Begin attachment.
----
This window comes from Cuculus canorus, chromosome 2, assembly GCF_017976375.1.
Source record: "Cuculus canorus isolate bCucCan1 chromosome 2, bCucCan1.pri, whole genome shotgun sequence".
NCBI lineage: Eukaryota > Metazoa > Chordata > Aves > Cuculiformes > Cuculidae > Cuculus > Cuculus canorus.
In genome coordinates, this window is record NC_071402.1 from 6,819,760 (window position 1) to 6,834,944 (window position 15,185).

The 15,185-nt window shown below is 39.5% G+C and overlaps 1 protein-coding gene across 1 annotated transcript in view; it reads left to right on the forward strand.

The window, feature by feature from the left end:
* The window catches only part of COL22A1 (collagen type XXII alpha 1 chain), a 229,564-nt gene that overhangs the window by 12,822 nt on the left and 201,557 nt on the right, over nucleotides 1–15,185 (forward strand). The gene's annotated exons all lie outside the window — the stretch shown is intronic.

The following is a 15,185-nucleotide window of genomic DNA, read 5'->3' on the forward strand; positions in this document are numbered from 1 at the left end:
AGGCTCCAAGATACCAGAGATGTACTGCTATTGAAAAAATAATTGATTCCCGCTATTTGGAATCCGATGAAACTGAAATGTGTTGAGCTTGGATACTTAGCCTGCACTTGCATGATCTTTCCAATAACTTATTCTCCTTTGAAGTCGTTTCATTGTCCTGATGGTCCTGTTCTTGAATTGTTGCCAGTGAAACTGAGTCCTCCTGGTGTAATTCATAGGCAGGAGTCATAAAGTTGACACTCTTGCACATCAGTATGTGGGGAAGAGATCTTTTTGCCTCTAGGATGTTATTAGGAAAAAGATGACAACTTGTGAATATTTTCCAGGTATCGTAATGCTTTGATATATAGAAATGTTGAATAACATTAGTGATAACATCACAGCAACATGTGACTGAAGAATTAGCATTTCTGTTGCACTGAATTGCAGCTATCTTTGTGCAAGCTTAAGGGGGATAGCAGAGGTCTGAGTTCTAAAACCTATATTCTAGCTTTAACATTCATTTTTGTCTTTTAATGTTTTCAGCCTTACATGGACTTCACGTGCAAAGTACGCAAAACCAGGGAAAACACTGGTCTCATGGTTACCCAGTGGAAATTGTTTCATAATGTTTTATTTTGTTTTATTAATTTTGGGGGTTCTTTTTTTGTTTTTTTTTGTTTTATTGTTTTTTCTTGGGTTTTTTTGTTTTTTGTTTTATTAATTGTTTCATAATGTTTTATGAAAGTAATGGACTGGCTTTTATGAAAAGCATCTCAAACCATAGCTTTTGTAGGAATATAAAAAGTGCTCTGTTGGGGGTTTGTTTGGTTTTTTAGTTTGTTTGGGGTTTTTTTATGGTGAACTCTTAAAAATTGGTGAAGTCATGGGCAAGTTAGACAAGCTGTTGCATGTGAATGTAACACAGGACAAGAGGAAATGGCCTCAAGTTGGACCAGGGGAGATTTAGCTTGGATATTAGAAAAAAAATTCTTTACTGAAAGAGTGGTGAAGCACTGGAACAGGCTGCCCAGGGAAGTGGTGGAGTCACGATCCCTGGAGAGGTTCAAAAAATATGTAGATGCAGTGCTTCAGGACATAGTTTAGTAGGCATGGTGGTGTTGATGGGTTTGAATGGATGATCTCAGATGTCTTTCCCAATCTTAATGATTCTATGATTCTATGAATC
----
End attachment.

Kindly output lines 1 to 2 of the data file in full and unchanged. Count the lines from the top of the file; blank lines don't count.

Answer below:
This window comes from Cuculus canorus, chromosome 2, assembly GCF_017976375.1.
Source record: "Cuculus canorus isolate bCucCan1 chromosome 2, bCucCan1.pri, whole genome shotgun sequence".